National Dark-Sky Week

This year's observance seeks to deter light pollution through lighting actions. Provided by the National Dark-Sky Week Foundation
By | Published: April 16, 2007 | Last updated on May 18, 2023
National Dark-Sky Week
Eastern seaboard at night: the white areas indicate sky glow from poor lighting. Poor lighting not only washes out the splendor of the heavens but also reduces visibility at night, wastes energy, and disturbs wildlife. The harmful effects of light pollution are far-reaching.
NOAA and the US Air Force
April 16, 2007
Observance of the fifth annual National Dark-Sky Week will take place April 17–24. Founded in 2003 by Jennifer Barlow, the event highlights concern for increasing light pollution — the “glow” from outdoor lights that washes out the stars in the night sky. Endorsed by the International Dark-Sky Association, American Astronomical Society, and the Astronomical League, event participation grows each year as the public becomes more aware of light pollution and its effects on our everyday lives and the environment.

National Dark-Sky Week seeks to deter light pollution by encouraging better overall outdoor lighting practices. Simply turning off unnecessary lighting for one week is only a temporary solution. National Dark-Sky Week seeks to educate the public about lighting fixtures that help reduce light pollution by focusing light downward instead of up into the sky.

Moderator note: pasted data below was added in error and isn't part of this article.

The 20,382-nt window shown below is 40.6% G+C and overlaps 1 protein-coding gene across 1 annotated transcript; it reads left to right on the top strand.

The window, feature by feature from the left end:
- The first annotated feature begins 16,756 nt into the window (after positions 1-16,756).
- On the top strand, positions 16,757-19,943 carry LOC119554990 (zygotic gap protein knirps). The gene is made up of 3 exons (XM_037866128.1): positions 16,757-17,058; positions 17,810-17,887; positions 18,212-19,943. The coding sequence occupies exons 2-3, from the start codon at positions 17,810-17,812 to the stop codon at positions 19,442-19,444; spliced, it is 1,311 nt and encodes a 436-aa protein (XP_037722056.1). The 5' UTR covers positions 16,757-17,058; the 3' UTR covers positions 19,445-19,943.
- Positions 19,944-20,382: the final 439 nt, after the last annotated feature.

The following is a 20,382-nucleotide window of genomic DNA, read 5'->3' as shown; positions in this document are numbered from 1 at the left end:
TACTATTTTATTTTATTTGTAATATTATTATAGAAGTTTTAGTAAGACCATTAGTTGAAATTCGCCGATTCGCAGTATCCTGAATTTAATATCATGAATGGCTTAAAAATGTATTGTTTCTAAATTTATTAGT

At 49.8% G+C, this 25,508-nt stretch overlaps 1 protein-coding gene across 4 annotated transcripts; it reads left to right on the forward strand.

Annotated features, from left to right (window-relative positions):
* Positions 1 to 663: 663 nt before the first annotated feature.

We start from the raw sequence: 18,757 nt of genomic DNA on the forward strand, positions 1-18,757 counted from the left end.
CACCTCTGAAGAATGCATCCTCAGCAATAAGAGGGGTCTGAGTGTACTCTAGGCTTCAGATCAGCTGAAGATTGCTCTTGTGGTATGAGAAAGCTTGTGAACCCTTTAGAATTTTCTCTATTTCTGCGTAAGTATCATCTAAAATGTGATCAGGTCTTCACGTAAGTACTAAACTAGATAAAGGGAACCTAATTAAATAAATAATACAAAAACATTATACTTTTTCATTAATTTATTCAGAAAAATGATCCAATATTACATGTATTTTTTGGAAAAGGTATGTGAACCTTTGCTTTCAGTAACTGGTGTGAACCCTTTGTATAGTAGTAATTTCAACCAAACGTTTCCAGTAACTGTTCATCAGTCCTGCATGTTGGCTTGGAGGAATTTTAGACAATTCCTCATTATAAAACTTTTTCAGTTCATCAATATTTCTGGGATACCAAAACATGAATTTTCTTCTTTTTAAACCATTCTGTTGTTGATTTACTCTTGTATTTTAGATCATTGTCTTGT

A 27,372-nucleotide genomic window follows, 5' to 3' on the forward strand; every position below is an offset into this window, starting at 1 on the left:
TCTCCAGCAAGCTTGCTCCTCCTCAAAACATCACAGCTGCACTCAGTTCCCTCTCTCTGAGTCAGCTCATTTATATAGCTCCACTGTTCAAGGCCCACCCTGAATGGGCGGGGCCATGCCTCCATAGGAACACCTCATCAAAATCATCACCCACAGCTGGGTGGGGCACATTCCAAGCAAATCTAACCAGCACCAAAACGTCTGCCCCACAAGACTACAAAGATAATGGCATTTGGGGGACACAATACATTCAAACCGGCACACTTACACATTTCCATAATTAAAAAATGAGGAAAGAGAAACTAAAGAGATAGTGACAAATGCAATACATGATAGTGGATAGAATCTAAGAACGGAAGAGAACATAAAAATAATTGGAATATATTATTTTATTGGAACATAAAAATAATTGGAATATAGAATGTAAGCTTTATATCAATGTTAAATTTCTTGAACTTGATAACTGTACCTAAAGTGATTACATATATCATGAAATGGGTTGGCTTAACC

As cities continue to expand, so does light pollution through poor planning and misuse of outdoor lighting. While light pollution is detrimental to our ability to observe and enjoy the night sky, it also disrupts the surrounding natural environment, wastes energy, and has the potential to cause health problems. “The only way that National Dark-Sky Week can succeed is if more people participate every year,” says Barlow. “No significant reduction in light pollution can be made unless a great number of people turn off their lights.”

The campaign also encourages the public to attend area star parties or visit a local observatory. But always be careful not to turn out lights that are necessary for public safety, and when going stargazing, carry a red-tinted flashlight and stay in a large group.

“National Dark-Sky Week is a great opportunity to dust off the old telescope from the attic and share in the wonder of the universe that has been part of the human tradition for thousands of years,” says Barlow.